TALLAHASSEE — A bill passed in the waning moments of the 2013 legislative session with little discussion and signed two weeks later by Gov. Rick Scott will cost state and local governments nearly $900 million in additional expenses next year, hitting county governments especially hard as they struggle to emerge from a prolonged economic slump.
The bill, SB 1810, raised the rates employers must pay into Florida's $135 billion pension fund so that the state could more aggressively manage a deficit in the retirement system. Though the higher level will please conservatives like Scott who want the pension fully funded, it comes at a cost that some say is unnecessary when the stock market is hitting record highs.
The new rates will force 1,000 state, county and local employers to pay more into the system: $177 million from state agencies, $100 million from universities and colleges, $300 million from school districts, $50 million from cities and special districts, and $264 million from Florida's 67 counties.
Unlike state agencies and school districts, however, counties weren't given additional revenue to cover the new expense. Some county officials say they resent having to scramble now to find ways to cover the cost at a time when they are finally seeing modest gains in tax receipts.
"I'll be looking to see if this is another shell game," said Republican Hillsborough Commissioner Victor Crist, a former state House and Senate member. "That's an old game that's been played for decades. It's called cost-shifting."
Miami-Dade, the largest county in the state, will have to contribute an additional $21.2 million toward the Florida Retirement System. The unanticipated increase is the biggest increase in the county's expenses for the upcoming budget year.
Pinellas County Administrator Bob LaSala told commissioners in April that he might need to increase property taxes by a tenth of a mill to cover the additional cost. On Thursday, Mark Woodard, the county's assistant county administrator, said the total cost would come to about $5.5 million and is part of the reason for a proposed tax increase.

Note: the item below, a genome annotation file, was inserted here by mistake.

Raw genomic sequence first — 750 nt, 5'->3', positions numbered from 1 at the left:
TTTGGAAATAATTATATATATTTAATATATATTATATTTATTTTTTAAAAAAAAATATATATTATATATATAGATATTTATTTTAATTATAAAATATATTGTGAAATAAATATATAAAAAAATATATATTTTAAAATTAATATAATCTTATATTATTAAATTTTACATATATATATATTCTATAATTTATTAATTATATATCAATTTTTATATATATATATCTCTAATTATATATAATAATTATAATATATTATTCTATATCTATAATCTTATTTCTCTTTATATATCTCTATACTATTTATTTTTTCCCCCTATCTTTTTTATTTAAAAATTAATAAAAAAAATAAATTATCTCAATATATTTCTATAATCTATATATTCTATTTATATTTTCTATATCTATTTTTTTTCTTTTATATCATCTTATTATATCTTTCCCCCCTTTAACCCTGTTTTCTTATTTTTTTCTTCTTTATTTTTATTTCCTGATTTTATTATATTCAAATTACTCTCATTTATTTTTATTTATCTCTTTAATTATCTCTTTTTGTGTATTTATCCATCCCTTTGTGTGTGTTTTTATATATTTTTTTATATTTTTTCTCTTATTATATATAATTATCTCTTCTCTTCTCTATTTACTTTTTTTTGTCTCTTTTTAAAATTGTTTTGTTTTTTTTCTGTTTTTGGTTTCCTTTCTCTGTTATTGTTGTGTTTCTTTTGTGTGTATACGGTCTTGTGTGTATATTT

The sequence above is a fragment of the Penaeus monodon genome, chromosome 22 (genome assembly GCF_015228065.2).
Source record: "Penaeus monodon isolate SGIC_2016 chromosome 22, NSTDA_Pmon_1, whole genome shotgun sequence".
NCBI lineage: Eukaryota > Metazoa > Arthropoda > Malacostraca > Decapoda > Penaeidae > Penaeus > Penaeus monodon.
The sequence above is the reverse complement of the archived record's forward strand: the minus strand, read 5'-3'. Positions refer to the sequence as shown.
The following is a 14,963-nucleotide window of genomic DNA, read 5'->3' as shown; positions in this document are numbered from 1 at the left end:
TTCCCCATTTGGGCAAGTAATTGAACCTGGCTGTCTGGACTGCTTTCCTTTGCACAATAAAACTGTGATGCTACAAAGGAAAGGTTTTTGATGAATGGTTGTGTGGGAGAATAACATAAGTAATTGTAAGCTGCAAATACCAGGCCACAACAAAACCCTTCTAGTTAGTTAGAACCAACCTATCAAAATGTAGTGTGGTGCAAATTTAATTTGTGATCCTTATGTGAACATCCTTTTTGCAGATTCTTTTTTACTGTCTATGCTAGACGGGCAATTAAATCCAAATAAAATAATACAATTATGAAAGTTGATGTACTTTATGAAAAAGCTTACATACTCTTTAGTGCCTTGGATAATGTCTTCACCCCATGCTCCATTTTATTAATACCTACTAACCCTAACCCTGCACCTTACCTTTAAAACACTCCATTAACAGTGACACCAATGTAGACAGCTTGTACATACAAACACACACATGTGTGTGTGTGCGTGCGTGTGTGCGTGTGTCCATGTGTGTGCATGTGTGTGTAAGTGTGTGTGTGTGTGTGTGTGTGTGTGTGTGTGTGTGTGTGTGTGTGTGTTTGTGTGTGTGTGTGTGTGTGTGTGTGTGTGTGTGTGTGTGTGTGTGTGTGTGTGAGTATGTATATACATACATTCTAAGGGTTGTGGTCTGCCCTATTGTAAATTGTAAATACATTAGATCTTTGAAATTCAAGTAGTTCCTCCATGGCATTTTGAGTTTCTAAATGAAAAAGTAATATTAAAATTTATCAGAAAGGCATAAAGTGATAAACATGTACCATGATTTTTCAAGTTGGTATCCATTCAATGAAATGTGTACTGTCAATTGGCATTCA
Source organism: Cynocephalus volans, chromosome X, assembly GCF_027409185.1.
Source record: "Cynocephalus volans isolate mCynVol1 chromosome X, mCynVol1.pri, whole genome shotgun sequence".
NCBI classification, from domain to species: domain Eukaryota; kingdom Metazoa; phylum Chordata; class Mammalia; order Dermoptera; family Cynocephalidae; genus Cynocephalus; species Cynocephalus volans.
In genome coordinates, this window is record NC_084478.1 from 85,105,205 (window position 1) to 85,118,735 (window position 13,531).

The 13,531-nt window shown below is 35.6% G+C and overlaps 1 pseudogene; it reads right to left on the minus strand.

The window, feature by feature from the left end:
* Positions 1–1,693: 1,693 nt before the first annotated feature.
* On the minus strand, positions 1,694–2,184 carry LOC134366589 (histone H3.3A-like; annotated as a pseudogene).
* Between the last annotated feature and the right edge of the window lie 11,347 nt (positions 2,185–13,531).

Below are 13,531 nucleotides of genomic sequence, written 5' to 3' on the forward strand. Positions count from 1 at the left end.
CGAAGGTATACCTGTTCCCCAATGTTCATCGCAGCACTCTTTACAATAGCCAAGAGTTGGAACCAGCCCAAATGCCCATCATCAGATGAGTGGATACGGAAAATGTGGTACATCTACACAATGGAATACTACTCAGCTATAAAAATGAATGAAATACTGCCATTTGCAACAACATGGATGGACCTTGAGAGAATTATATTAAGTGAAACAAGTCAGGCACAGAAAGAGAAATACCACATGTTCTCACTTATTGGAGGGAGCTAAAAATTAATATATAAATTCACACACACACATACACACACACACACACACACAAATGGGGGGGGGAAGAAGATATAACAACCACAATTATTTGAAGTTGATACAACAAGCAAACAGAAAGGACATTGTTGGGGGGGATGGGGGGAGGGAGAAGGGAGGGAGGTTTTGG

Hillsborough County's bill from the pension contribution increase: $7 million.
Rep. Mike Fasano, R-New Port Richey, said he would not have voted for the bill, which passed unanimously on May 3, the final day of session, if he knew the impact to counties.
During debate on May 2, he said he asked one of the bill's sponsors, Rep. Seth McKeel, R-Lakeland, if counties would end up paying more.
"Can you tell me if those rates are staying the same, are they going up?" Fasano asked. "What impact will they have as far as a trickle down effect to our counties and those that contribute to the Florida retirement system?"
"They are the same rates that they were originally, sir," McKeel replied.
On Thursday, Fasano said the answer confused him into voting yes.
"If he had said rates were going up, it wouldn't have just been me voting against it," Fasano said Thursday. "It's hypocritical that the Legislature and governor say they don't want tax increases but are pushing a bill through the back door that would require a tax increase on the local level."
Rep. Dwayne Taylor, D-Daytona Beach, also said McKeel's response to Fasano convinced him to vote for the bill.
"I thought McKeel assured him that there were none," Taylor said. "And that's why I voted for it."
But McKeel said Fasano and others misunderstood him. When asked by Fasano if the rates were changing, McKeel said he thought Fasano was asking if there had been any changes in the bill that had been first approved in April. "If he didn't understand what he was voting on, I'm sorry," McKeel said.
"It's irritating that on May 30, when the number that counties will pay has been out there since April, all of a sudden there is this consternation," McKeel said. "If Fasano and the counties didn't read the bill analysis, I'm sorry."
The April 3 bill analysis only says that counties will owe $264 million. It doesn't break down what each county will owe.
The sharp spike in pension payments has some local officials questioning what's really going on. Two years ago, the Legislature moved to have government employees to ostensibly pay 3 percent of their pension costs. This past session, state House members approved a measure to stop offering pensions to new hires and move them into 401(k)-style retirement plans. That was rejected by the Senate.
Recently elected Hillsborough County Property Appraiser Bob Henriquez, a Democrat and former state House member, said he was skeptical that lawmakers were trying to improve the pension. He wondered whether its motivated to create a backlash and provide momentum for the elimination of government pensions in Florida.
"We all know this is one of the more solid pension programs in the country," Henriquez said. "Is that money going to FRS to actually shore it up? Or is it a long-term strategy to pressure those of us at the local level to say we can't sustain these increases?"
The state's pension investments had reached a high of $136 billion in 2007. By March of 2009, it had fallen to just more than $83 billion, said Ash Williams, the State Board of Administration's executive director and chief investment officer. Still, as the markets tanked, and tax revenues fell with it, legislators declined to make the state and local governments contribute more to the plans to offset the losses. Now that money is coming due.
"It's like if you had a credit card maxed out and you skipped making payments for three months," Williams said.
Miami Herald staff writers Patricia Mazzei and Amy Sherman and Times staff writer Anna Phillips contributed to this story.